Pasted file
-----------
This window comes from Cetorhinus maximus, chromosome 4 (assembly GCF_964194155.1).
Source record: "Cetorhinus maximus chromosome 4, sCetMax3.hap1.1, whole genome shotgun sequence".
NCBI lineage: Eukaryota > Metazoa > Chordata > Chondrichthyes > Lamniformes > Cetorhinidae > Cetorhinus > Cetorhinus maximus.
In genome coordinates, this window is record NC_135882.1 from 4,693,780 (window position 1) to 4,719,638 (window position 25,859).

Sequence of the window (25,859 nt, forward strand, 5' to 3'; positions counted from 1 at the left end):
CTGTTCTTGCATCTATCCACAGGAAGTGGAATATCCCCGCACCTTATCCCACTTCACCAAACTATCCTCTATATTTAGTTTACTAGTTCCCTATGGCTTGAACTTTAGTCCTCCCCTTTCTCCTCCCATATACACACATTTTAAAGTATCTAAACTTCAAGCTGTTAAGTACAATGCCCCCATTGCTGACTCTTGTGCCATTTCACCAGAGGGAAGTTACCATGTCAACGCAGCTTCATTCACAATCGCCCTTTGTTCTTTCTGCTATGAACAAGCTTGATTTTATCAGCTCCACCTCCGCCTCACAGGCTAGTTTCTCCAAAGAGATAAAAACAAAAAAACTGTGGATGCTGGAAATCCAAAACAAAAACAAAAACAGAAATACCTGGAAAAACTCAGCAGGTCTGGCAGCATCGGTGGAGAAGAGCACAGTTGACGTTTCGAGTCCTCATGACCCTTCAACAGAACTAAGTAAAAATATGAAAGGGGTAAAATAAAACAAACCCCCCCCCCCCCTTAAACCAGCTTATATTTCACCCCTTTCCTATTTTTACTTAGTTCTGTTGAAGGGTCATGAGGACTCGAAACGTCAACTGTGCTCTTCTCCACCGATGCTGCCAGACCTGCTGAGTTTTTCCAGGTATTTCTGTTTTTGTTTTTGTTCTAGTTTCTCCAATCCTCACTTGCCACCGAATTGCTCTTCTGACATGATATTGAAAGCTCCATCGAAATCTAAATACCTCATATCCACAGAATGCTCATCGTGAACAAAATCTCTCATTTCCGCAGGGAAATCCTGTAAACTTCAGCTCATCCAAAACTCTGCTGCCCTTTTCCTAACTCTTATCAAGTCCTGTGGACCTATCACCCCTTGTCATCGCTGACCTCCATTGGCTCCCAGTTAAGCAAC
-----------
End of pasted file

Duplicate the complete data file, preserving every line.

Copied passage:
This window comes from Cetorhinus maximus, chromosome 4 (assembly GCF_964194155.1).
Source record: "Cetorhinus maximus chromosome 4, sCetMax3.hap1.1, whole genome shotgun sequence".
NCBI lineage: Eukaryota > Metazoa > Chordata > Chondrichthyes > Lamniformes > Cetorhinidae > Cetorhinus > Cetorhinus maximus.
In genome coordinates, this window is record NC_135882.1 from 4,693,780 (window position 1) to 4,719,638 (window position 25,859).

Sequence of the window (25,859 nt, forward strand, 5' to 3'; positions counted from 1 at the left end):
CTGTTCTTGCATCTATCCACAGGAAGTGGAATATCCCCGCACCTTATCCCACTTCACCAAACTATCCTCTATATTTAGTTTACTAGTTCCCTATGGCTTGAACTTTAGTCCTCCCCTTTCTCCTCCCATATACACACATTTTAAAGTATCTAAACTTCAAGCTGTTAAGTACAATGCCCCCATTGCTGACTCTTGTGCCATTTCACCAGAGGGAAGTTACCATGTCAACGCAGCTTCATTCACAATCGCCCTTTGTTCTTTCTGCTATGAACAAGCTTGATTTTATCAGCTCCACCTCCGCCTCACAGGCTAGTTTCTCCAAAGAGATAAAAACAAAAAAACTGTGGATGCTGGAAATCCAAAACAAAAACAAAAACAGAAATACCTGGAAAAACTCAGCAGGTCTGGCAGCATCGGTGGAGAAGAGCACAGTTGACGTTTCGAGTCCTCATGACCCTTCAACAGAACTAAGTAAAAATATGAAAGGGGTAAAATAAAACAAACCCCCCCCCCCCCTTAAACCAGCTTATATTTCACCCCTTTCCTATTTTTACTTAGTTCTGTTGAAGGGTCATGAGGACTCGAAACGTCAACTGTGCTCTTCTCCACCGATGCTGCCAGACCTGCTGAGTTTTTCCAGGTATTTCTGTTTTTGTTTTTGTTCTAGTTTCTCCAATCCTCACTTGCCACCGAATTGCTCTTCTGACATGATATTGAAAGCTCCATCGAAATCTAAATACCTCATATCCACAGAATGCTCATCGTGAACAAAATCTCTCATTTCCGCAGGGAAATCCTGTAAACTTCAGCTCATCCAAAACTCTGCTGCCCTTTTCCTAACTCTTATCAAGTCCTGTGGACCTATCACCCCTTGTCATCGCTGACCTCCATTGGCTCCCAGTTAAGCAAC